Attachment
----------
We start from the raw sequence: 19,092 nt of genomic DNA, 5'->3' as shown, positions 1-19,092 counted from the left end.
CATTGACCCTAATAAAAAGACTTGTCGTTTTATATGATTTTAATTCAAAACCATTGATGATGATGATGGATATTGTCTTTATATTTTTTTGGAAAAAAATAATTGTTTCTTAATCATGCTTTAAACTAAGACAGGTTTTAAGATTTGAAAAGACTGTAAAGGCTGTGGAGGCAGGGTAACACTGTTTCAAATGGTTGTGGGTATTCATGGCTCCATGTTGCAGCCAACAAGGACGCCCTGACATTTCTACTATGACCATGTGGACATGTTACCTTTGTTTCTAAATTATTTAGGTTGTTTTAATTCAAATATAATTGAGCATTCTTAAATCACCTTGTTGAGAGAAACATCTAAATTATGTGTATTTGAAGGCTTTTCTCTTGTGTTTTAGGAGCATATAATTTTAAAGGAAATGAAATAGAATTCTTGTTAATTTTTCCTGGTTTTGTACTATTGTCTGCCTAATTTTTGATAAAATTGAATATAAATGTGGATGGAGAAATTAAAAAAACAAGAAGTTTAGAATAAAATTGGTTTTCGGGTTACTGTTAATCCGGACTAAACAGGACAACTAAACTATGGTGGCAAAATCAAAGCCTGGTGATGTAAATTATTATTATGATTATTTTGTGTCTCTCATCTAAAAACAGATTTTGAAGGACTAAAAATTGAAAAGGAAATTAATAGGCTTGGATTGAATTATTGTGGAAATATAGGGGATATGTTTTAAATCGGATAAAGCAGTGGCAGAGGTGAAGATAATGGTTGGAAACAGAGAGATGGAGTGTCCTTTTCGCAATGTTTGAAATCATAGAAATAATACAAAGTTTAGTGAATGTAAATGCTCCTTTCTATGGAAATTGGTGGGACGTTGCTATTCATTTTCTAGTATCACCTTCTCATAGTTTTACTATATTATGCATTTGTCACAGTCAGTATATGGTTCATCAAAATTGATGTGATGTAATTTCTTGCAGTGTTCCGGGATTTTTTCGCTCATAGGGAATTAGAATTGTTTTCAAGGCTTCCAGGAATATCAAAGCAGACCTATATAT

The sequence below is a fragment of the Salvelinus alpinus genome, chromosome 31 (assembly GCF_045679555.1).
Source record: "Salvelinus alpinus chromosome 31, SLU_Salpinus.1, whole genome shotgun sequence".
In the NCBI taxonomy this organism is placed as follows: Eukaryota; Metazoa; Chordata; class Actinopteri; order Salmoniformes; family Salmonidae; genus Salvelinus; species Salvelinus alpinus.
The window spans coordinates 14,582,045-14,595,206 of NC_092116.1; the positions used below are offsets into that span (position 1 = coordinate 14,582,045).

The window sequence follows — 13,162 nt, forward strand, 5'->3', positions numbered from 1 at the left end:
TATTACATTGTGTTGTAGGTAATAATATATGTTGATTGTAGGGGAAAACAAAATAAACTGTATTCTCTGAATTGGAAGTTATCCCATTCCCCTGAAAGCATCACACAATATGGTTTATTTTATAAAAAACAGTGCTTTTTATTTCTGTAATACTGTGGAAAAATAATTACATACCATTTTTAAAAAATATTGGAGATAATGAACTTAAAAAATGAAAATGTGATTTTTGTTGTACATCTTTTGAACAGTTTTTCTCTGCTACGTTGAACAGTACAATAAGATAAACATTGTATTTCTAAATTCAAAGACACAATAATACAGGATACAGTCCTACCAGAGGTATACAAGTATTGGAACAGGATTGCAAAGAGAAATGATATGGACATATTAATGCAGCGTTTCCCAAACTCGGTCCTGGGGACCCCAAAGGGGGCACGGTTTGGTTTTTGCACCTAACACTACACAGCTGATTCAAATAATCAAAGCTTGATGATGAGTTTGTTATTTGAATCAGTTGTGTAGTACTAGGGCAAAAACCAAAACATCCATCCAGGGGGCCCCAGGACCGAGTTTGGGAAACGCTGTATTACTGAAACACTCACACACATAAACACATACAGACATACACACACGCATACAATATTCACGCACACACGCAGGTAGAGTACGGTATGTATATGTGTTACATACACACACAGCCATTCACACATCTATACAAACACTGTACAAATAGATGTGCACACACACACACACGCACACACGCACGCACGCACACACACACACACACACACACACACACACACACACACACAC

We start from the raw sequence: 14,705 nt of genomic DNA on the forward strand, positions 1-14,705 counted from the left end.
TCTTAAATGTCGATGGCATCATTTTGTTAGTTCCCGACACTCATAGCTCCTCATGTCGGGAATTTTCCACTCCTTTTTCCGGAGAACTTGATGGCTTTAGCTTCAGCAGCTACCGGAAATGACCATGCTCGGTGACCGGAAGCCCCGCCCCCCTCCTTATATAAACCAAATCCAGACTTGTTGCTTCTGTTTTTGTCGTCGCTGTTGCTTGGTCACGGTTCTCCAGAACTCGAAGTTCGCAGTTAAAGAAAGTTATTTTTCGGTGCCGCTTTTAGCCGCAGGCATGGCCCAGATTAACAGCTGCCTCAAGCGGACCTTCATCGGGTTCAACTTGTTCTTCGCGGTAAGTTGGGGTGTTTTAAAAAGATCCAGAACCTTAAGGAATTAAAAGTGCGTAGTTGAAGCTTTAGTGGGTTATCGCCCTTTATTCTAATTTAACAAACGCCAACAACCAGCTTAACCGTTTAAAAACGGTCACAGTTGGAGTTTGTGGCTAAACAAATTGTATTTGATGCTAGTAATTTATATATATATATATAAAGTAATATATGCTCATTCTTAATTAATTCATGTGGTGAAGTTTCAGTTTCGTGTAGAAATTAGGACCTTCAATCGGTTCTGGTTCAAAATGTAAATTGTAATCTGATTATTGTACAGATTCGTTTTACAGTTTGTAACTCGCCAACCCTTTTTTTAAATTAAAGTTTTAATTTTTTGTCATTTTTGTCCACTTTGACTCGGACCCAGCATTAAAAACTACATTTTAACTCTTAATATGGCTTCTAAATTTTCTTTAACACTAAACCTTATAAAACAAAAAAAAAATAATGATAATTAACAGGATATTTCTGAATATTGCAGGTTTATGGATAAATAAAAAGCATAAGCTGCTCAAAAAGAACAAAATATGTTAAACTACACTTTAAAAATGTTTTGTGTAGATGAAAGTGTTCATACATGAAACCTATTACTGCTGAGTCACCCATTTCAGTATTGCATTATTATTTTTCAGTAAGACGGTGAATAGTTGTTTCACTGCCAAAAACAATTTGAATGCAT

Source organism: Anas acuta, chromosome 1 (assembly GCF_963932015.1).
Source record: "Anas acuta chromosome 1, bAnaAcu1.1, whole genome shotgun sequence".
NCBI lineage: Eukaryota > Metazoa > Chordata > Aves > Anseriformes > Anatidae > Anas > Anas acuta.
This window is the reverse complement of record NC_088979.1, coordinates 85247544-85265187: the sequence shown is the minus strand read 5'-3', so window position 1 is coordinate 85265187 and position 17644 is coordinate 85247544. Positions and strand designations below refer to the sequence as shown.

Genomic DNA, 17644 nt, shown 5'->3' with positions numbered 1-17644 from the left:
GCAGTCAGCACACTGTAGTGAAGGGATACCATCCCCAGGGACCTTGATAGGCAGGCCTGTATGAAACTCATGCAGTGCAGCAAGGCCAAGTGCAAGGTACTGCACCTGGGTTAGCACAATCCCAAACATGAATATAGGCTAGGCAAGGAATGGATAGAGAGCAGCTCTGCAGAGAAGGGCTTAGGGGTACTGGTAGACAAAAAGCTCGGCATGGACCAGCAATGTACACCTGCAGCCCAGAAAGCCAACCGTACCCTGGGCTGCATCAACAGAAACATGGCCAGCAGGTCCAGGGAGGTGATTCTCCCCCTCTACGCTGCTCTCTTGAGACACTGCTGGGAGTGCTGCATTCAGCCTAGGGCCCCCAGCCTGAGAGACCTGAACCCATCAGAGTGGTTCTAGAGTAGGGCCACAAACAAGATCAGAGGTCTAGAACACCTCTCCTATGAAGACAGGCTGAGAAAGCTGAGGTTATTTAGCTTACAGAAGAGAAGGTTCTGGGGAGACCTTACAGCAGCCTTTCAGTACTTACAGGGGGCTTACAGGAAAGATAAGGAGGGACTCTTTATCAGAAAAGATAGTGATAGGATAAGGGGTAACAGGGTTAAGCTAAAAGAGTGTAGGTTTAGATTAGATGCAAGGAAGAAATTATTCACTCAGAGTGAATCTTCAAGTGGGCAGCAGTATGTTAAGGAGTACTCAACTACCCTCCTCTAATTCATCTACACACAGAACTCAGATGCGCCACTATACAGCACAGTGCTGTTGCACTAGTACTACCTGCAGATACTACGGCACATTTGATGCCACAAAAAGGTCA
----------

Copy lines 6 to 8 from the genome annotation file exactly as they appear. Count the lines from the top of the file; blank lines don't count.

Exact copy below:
The window spans coordinates 14,582,045-14,595,206 of NC_092116.1; the positions used below are offsets into that span (position 1 = coordinate 14,582,045).

The window sequence follows — 13,162 nt, forward strand, 5'->3', positions numbered from 1 at the left end:
TATTACATTGTGTTGTAGGTAATAATATATGTTGATTGTAGGGGAAAACAAAATAAACTGTATTCTCTGAATTGGAAGTTATCCCATTCCCCTGAAAGCATCACACAATATGGTTTATTTTATAAAAAACAGTGCTTTTTATTTCTGTAATACTGTGGAAAAATAATTACATACCATTTTTAAAAAATATTGGAGATAATGAACTTAAAAAATGAAAATGTGATTTTTGTTGTACATCTTTTGAACAGTTTTTCTCTGCTACGTTGAACAGTACAATAAGATAAACATTGTATTTCTAAATTCAAAGACACAATAATACAGGATACAGTCCTACCAGAGGTATACAAGTATTGGAACAGGATTGCAAAGAGAAATGATATGGACATATTAATGCAGCGTTTCCCAAACTCGGTCCTGGGGACCCCAAAGGGGGCACGGTTTGGTTTTTGCACCTAACACTACACAGCTGATTCAAATAATCAAAGCTTGATGATGAGTTTGTTATTTGAATCAGTTGTGTAGTACTAGGGCAAAAACCAAAACATCCATCCAGGGGGCCCCAGGACCGAGTTTGGGAAACGCTGTATTACTGAAACACTCACACACATAAACACATACAGACATACACACACGCATACAATATTCACGCACACACGCAGGTAGAGTACGGTATGTATATGTGTTACATACACACACAGCCATTCACACATCTATACAAACACTGTACAAATAGATGTGCACACACACACACACGCACACACGCACGCACGCACACACACACACACACACACACACACACACACACACACACAC